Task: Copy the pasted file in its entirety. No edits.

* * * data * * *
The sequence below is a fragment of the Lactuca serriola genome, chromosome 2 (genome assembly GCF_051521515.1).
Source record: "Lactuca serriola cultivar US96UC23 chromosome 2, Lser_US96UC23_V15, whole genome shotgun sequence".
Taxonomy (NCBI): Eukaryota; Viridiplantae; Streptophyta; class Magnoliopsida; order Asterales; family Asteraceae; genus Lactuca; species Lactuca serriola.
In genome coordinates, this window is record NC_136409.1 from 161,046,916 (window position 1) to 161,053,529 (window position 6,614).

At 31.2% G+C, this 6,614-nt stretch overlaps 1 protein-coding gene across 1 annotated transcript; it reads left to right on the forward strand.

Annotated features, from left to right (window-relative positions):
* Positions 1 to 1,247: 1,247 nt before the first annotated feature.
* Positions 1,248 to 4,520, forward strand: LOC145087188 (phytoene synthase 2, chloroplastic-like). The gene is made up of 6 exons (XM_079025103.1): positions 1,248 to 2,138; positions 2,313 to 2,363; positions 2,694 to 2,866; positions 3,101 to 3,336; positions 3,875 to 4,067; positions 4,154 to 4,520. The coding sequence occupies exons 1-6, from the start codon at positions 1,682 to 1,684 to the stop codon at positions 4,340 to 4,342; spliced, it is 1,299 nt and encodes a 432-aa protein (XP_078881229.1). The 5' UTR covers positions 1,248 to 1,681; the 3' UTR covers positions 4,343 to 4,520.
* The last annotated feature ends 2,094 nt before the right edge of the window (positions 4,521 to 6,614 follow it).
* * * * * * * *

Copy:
The sequence below is a fragment of the Lactuca serriola genome, chromosome 2 (genome assembly GCF_051521515.1).
Source record: "Lactuca serriola cultivar US96UC23 chromosome 2, Lser_US96UC23_V15, whole genome shotgun sequence".
Taxonomy (NCBI): Eukaryota; Viridiplantae; Streptophyta; class Magnoliopsida; order Asterales; family Asteraceae; genus Lactuca; species Lactuca serriola.
In genome coordinates, this window is record NC_136409.1 from 161,046,916 (window position 1) to 161,053,529 (window position 6,614).

At 31.2% G+C, this 6,614-nt stretch overlaps 1 protein-coding gene across 1 annotated transcript; it reads left to right on the forward strand.

Annotated features, from left to right (window-relative positions):
* Positions 1 to 1,247: 1,247 nt before the first annotated feature.
* Positions 1,248 to 4,520, forward strand: LOC145087188 (phytoene synthase 2, chloroplastic-like). The gene is made up of 6 exons (XM_079025103.1): positions 1,248 to 2,138; positions 2,313 to 2,363; positions 2,694 to 2,866; positions 3,101 to 3,336; positions 3,875 to 4,067; positions 4,154 to 4,520. The coding sequence occupies exons 1-6, from the start codon at positions 1,682 to 1,684 to the stop codon at positions 4,340 to 4,342; spliced, it is 1,299 nt and encodes a 432-aa protein (XP_078881229.1). The 5' UTR covers positions 1,248 to 1,681; the 3' UTR covers positions 4,343 to 4,520.
* The last annotated feature ends 2,094 nt before the right edge of the window (positions 4,521 to 6,614 follow it).